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March 2015

Invasive Watch: Mimosa Tree (albizia Julibrissen)

What to Look For
Mimosa tree, also known as silk tree, is a small to medium-sized deciduous tree that can grow up to 40 feet tall with single or multiple stems. The bark is light brown and smooth with lens-shaped areas along the stem. Mimosa tree leaves are alternate, finely divided and fernlike, usually 6 to 16 inches long and roughly 3 to 5 inches wide. The fragrant flowers are bright pink, resembling pompoms, and are arranged in clusters at the ends of branches. The plant develops a flat fruit pod in late summer.

Where It's Found
Mimosa tree is native to Asia and was introduced in the mid-1700s into the United States, where it has been widely used as an ornamental. It is known to invade any type of disturbed habitat and is commonly found in old fields and along roadsides, forest edges and stream banks. Once established, mimosa tree is difficult to remove, as its seeds are capable of living a long time and because of the plant’s ability to resprout vigorously.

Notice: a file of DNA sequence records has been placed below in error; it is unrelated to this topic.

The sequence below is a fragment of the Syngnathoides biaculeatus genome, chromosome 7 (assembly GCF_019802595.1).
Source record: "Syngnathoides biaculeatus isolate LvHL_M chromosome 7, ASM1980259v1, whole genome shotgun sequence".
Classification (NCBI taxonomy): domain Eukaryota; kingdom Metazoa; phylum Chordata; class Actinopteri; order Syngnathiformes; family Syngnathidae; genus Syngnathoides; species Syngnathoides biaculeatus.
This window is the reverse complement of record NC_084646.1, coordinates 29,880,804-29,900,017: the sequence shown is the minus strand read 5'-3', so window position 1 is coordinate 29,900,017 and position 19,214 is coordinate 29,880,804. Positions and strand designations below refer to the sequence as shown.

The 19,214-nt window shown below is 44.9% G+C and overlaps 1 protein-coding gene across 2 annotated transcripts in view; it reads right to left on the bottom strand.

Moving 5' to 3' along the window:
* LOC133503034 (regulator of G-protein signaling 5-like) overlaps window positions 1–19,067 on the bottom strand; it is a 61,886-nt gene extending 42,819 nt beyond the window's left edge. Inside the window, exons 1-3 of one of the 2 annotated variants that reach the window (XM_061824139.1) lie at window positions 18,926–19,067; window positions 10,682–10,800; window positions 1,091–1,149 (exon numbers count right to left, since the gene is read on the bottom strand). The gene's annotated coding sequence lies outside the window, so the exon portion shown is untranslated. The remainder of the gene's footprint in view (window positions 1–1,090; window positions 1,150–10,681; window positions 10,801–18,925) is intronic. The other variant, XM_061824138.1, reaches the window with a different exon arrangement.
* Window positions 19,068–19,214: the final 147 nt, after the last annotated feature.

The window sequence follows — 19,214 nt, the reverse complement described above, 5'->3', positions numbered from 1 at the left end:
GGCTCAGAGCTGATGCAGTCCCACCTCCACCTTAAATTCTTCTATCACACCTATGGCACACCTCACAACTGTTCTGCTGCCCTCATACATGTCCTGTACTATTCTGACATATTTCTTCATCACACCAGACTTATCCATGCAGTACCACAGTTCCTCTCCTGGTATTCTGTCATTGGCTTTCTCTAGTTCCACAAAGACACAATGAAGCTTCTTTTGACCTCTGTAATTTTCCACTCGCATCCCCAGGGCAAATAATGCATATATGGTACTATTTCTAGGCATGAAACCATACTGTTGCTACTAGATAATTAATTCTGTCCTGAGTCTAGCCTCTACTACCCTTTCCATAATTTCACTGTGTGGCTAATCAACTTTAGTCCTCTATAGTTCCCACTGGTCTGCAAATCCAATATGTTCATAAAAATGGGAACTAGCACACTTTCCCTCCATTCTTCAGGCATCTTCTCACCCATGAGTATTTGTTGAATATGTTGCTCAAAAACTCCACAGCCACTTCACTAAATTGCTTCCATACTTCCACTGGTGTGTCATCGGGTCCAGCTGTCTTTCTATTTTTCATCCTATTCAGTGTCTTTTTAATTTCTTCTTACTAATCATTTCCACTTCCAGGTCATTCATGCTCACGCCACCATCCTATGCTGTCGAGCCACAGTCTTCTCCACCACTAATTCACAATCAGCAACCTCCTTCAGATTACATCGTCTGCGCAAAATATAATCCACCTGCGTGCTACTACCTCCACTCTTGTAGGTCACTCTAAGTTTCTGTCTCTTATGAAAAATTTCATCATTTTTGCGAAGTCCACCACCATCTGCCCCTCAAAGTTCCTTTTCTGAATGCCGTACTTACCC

How to Treat It
To effectively treat mimosa tree, apply Milestone® specialty herbicide at the labeled rate of 7 fluid ounces per acre plus 0.5 percent nonionic surfactant. Capstone® specialty herbicide is also effective at the labeled rate of 9 pints per acre plus 0.5 percent surfactant as a broadcast treatment or 5 percent to 8 percent product plus 0.5 percent nonionic surfactant as a foliar spot treatment. Coverage should be thorough to wet all leaves, stems and root collars — increasing the spray volume when the target vegetation is tall and/or dense. Apply the herbicide solution at a volume that wets the foliage but not to the point of runoff. Both applications are most effective between late June and early October, as long as the mimosa tree is actively growing and not under drought stress.

A cut-stump treatment using undiluted Capstone also has proven effective in controlling mimosa tree. Cut the target stem as close to the ground line as possible and immediately treat the top of the stump around the cambium layer close to the edge of the stem with the product. Apply a liberal amount of spray to the cut surface but not to the point of runoff.

Depending on the level of infestation, elimination of mimosa tree requires follow-up treatments for at least two years. The establishment of desirable vegetation, such as native trees and grasses, will help to discourage new seedlings.